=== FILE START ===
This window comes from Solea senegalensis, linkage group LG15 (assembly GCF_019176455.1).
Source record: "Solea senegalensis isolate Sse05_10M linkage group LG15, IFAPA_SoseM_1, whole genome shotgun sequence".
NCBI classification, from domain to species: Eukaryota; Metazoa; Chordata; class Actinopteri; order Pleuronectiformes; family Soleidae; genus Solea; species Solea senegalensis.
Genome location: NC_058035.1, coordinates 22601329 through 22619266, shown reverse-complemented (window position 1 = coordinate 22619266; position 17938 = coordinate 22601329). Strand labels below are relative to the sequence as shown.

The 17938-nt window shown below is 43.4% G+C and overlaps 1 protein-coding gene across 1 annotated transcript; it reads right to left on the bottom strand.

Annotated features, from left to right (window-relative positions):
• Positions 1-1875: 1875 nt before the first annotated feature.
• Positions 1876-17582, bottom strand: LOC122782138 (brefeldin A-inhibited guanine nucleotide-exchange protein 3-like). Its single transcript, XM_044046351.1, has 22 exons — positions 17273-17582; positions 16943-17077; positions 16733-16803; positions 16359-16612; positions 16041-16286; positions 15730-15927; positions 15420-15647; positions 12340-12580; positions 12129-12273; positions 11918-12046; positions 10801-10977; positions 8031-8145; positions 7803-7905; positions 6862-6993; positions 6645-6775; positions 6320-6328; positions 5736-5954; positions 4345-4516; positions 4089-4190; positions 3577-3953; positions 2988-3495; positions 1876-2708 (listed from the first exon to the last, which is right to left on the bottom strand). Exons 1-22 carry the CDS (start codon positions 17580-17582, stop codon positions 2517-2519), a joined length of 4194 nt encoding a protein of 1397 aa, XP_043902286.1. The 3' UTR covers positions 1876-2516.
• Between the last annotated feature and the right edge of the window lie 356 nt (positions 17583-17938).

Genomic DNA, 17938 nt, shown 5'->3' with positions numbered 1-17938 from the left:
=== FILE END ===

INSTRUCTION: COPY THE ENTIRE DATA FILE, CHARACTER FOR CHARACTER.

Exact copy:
This window comes from Solea senegalensis, linkage group LG15 (assembly GCF_019176455.1).
Source record: "Solea senegalensis isolate Sse05_10M linkage group LG15, IFAPA_SoseM_1, whole genome shotgun sequence".
NCBI classification, from domain to species: Eukaryota; Metazoa; Chordata; class Actinopteri; order Pleuronectiformes; family Soleidae; genus Solea; species Solea senegalensis.
Genome location: NC_058035.1, coordinates 22601329 through 22619266, shown reverse-complemented (window position 1 = coordinate 22619266; position 17938 = coordinate 22601329). Strand labels below are relative to the sequence as shown.

The 17938-nt window shown below is 43.4% G+C and overlaps 1 protein-coding gene across 1 annotated transcript; it reads right to left on the bottom strand.

Annotated features, from left to right (window-relative positions):
• Positions 1-1875: 1875 nt before the first annotated feature.
• Positions 1876-17582, bottom strand: LOC122782138 (brefeldin A-inhibited guanine nucleotide-exchange protein 3-like). Its single transcript, XM_044046351.1, has 22 exons — positions 17273-17582; positions 16943-17077; positions 16733-16803; positions 16359-16612; positions 16041-16286; positions 15730-15927; positions 15420-15647; positions 12340-12580; positions 12129-12273; positions 11918-12046; positions 10801-10977; positions 8031-8145; positions 7803-7905; positions 6862-6993; positions 6645-6775; positions 6320-6328; positions 5736-5954; positions 4345-4516; positions 4089-4190; positions 3577-3953; positions 2988-3495; positions 1876-2708 (listed from the first exon to the last, which is right to left on the bottom strand). Exons 1-22 carry the CDS (start codon positions 17580-17582, stop codon positions 2517-2519), a joined length of 4194 nt encoding a protein of 1397 aa, XP_043902286.1. The 3' UTR covers positions 1876-2516.
• Between the last annotated feature and the right edge of the window lie 356 nt (positions 17583-17938).

Genomic DNA, 17938 nt, shown 5'->3' with positions numbered 1-17938 from the left: